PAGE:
The Wanganui Contract Bridge Club has had a shot in the arm, with 30 new learners picking up the basics of the popular card game.

The club holds learners' lessons each year with the aim of enabling participants to play socially with friends and/or join the club and play with junior members at the Wednesday night sessions.

Lessons are run over 12 evenings, and are followed by further practice sessions until the learners' group is integrated into the Wednesday play.

Tutors this year are club president Graham Wood and John Botting, assisted by their wives Libby and Marilyn, along with other club members.


"We were really excited to have so many people come to the lessons this year, with the ages of participants ranging from their mid-20s to people in their 70s," Wood said.

"Although bridge can be a social game, many members go on to play competitively at tournaments around the country most weekends.

"Some will be going to the New Zealand bridge congress in Hamilton, in October."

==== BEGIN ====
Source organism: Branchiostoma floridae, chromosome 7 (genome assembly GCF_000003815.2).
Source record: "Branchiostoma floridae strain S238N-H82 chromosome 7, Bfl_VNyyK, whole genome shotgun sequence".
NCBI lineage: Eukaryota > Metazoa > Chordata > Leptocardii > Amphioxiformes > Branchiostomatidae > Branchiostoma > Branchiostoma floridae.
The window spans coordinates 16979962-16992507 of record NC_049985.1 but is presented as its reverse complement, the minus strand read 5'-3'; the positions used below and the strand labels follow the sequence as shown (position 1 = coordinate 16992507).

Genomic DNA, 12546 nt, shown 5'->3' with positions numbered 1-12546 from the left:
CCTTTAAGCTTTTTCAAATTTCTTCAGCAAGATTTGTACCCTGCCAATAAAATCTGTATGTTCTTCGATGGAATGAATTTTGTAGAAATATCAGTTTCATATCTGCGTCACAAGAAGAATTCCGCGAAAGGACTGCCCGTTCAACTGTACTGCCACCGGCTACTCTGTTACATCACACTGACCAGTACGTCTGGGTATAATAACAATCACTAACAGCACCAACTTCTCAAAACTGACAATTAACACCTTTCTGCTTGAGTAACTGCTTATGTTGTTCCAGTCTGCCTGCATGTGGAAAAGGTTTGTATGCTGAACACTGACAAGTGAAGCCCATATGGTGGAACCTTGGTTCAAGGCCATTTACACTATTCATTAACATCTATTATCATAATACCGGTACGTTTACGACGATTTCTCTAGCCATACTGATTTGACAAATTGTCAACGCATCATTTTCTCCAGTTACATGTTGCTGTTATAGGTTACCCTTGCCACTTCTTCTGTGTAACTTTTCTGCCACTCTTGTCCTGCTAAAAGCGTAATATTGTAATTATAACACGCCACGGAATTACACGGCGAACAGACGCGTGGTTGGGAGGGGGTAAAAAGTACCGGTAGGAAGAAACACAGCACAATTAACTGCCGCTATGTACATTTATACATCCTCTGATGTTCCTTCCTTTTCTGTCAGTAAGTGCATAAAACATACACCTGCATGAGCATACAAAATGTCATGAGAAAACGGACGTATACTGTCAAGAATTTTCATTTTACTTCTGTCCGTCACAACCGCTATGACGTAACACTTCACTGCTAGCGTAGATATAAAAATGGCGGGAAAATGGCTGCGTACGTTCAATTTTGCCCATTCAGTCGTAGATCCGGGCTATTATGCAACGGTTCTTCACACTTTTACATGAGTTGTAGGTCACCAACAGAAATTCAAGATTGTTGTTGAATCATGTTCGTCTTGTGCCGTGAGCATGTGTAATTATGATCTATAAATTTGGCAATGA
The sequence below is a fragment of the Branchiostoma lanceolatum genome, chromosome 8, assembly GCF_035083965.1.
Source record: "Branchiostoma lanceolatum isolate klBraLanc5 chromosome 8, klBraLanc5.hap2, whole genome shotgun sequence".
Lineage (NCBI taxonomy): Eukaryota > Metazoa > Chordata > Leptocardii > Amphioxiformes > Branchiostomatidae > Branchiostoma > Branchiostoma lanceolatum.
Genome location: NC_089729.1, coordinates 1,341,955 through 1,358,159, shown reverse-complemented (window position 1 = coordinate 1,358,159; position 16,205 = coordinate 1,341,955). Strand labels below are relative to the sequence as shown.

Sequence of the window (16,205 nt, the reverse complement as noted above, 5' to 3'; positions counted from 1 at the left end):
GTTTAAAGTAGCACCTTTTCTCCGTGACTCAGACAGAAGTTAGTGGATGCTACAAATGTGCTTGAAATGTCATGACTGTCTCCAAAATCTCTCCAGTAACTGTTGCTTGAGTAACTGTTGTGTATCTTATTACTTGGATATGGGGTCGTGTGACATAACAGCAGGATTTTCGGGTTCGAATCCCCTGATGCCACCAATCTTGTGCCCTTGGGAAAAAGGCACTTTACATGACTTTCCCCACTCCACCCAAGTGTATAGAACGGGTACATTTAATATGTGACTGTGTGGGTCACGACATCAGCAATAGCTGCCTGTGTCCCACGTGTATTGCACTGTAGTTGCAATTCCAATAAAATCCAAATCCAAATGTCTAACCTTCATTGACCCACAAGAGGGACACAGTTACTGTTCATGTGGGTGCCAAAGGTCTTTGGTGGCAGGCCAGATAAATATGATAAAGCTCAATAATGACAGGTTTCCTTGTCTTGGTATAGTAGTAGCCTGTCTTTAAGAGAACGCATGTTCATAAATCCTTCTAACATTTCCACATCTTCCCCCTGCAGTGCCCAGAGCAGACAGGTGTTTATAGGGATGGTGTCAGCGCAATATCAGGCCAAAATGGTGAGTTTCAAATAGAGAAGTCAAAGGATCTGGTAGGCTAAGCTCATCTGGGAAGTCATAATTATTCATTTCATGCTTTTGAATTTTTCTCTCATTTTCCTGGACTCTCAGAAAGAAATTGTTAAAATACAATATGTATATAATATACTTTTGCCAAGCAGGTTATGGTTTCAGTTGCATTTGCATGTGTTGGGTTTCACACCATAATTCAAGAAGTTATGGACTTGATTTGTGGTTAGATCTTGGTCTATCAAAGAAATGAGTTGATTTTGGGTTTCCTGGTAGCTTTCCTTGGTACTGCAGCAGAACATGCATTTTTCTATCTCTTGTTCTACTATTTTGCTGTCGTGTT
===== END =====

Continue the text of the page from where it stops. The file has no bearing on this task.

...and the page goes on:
He said many of the new learners had been encouraged to learn by friends who already played.

"Others are nearing retirement and are seeking leisure activities. But it is still a game for all ages — in fact, two members of the New Zealand bridge team which recently competed in China are still in their 20s."

Wood reckoned the game suited those with "a mathematical mind" or who had played other card games, especially 500, whist and euchre.

Bridge — believed to have begun in the 19th century in the Middle East — is a game played by millions around the world.

It has a number of high-rpofile aficionados from actor Omar Sharif to business billionaires Warren Buffett and Bill Gates.


Buffett, the third richest man in the world, was once quoted as saying: "Bridge is such a sensational game that I wouldn't mind being in jail if I had three cellmates who were decent players and who were willing to keep the game going 24 hours a day."